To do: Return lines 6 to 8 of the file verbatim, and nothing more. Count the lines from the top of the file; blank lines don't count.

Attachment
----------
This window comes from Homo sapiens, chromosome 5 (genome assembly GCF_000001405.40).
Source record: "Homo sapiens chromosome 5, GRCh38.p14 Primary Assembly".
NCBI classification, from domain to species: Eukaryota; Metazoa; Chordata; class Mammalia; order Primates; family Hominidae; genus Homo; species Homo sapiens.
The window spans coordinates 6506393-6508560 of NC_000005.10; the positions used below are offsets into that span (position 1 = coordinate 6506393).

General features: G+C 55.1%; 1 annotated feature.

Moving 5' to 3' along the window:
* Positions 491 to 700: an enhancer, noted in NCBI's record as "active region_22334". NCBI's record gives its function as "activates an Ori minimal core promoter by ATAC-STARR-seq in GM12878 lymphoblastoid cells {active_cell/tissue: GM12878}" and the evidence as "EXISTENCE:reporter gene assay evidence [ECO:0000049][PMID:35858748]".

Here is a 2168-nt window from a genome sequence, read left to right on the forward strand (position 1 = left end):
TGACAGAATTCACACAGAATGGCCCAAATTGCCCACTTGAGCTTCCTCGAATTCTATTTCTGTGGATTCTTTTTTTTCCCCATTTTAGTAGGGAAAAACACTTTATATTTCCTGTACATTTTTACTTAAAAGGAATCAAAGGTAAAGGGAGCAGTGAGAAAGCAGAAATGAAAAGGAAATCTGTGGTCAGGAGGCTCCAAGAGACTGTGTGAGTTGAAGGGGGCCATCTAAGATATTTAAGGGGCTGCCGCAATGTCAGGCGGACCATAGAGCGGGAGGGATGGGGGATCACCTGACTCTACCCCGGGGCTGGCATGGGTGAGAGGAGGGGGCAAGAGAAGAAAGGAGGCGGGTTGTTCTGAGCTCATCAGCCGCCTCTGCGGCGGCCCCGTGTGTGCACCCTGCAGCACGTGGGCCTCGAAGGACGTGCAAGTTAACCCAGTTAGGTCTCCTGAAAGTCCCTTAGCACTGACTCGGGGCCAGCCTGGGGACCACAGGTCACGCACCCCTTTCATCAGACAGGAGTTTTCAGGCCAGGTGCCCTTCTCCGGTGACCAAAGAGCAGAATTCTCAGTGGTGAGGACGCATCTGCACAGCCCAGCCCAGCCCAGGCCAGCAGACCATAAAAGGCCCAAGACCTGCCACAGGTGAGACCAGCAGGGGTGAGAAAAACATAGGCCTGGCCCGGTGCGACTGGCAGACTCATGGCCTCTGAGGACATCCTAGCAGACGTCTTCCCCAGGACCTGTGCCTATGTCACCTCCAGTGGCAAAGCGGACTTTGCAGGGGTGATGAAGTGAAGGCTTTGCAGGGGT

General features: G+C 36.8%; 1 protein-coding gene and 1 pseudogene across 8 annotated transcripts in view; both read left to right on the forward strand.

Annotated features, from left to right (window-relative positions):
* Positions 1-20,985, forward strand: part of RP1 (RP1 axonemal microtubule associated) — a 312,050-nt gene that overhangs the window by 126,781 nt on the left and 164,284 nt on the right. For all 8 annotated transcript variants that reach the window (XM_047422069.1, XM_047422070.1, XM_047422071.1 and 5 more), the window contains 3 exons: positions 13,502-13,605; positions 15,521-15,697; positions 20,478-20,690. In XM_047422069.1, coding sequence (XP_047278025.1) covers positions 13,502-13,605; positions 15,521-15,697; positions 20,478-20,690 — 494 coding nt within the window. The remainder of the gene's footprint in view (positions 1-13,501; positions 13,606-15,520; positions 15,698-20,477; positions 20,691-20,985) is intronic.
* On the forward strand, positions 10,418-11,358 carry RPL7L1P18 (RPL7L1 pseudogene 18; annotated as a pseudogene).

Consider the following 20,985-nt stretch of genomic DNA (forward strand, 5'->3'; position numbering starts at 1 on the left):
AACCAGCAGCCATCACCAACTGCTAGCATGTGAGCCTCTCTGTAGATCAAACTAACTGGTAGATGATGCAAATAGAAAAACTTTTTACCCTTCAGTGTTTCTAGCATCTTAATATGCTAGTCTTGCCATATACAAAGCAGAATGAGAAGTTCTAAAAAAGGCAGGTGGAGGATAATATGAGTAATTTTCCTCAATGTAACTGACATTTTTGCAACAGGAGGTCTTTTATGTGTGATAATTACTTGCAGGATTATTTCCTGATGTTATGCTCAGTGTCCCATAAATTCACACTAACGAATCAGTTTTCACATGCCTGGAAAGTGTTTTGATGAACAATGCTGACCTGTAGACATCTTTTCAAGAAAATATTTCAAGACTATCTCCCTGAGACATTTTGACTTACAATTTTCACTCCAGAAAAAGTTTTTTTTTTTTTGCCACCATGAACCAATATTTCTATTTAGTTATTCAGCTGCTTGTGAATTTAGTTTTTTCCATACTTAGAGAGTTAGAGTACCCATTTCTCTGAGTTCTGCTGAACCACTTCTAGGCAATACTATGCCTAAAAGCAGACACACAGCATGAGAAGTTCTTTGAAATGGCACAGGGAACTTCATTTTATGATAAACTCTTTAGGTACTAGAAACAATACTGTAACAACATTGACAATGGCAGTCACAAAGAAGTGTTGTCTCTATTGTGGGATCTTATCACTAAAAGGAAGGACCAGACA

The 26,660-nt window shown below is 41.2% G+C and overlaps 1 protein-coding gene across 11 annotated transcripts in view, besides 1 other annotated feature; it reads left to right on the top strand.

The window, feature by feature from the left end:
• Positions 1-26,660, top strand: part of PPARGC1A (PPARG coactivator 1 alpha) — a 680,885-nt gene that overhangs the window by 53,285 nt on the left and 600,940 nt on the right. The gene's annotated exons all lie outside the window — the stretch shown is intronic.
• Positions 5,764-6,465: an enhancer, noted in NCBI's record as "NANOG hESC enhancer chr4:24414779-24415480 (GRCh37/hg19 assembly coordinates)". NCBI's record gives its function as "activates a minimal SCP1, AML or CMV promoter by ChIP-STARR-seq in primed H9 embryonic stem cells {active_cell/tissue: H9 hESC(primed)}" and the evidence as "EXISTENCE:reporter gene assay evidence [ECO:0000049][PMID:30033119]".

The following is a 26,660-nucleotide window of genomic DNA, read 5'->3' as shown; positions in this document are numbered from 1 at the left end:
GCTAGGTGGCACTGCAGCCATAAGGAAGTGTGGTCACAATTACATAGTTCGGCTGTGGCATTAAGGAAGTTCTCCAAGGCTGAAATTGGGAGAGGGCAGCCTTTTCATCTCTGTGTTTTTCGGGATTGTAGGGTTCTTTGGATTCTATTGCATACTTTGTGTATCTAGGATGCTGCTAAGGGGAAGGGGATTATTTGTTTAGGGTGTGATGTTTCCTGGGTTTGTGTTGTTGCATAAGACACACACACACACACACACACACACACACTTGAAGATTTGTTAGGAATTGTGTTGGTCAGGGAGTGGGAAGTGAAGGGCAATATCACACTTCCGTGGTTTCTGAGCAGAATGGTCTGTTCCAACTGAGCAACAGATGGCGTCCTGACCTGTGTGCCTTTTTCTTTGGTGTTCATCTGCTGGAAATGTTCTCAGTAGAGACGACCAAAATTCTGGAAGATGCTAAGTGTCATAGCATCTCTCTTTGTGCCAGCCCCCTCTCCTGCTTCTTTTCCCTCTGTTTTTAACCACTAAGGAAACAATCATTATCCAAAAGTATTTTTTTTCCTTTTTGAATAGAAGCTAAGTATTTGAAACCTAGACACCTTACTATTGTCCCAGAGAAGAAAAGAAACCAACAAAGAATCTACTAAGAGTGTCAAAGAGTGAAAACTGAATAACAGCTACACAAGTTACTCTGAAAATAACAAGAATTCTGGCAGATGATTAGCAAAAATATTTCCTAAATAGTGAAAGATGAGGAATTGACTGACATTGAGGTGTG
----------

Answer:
Moving 5' to 3' along the window:
* Positions 491 to 700: an enhancer, noted in NCBI's record as "active region_22334". NCBI's record gives its function as "activates an Ori minimal core promoter by ATAC-STARR-seq in GM12878 lymphoblastoid cells {active_cell/tissue: GM12878}" and the evidence as "EXISTENCE:reporter gene assay evidence [ECO:0000049][PMID:35858748]".

Here is a 2168-nt window from a genome sequence, read left to right on the forward strand (position 1 = left end):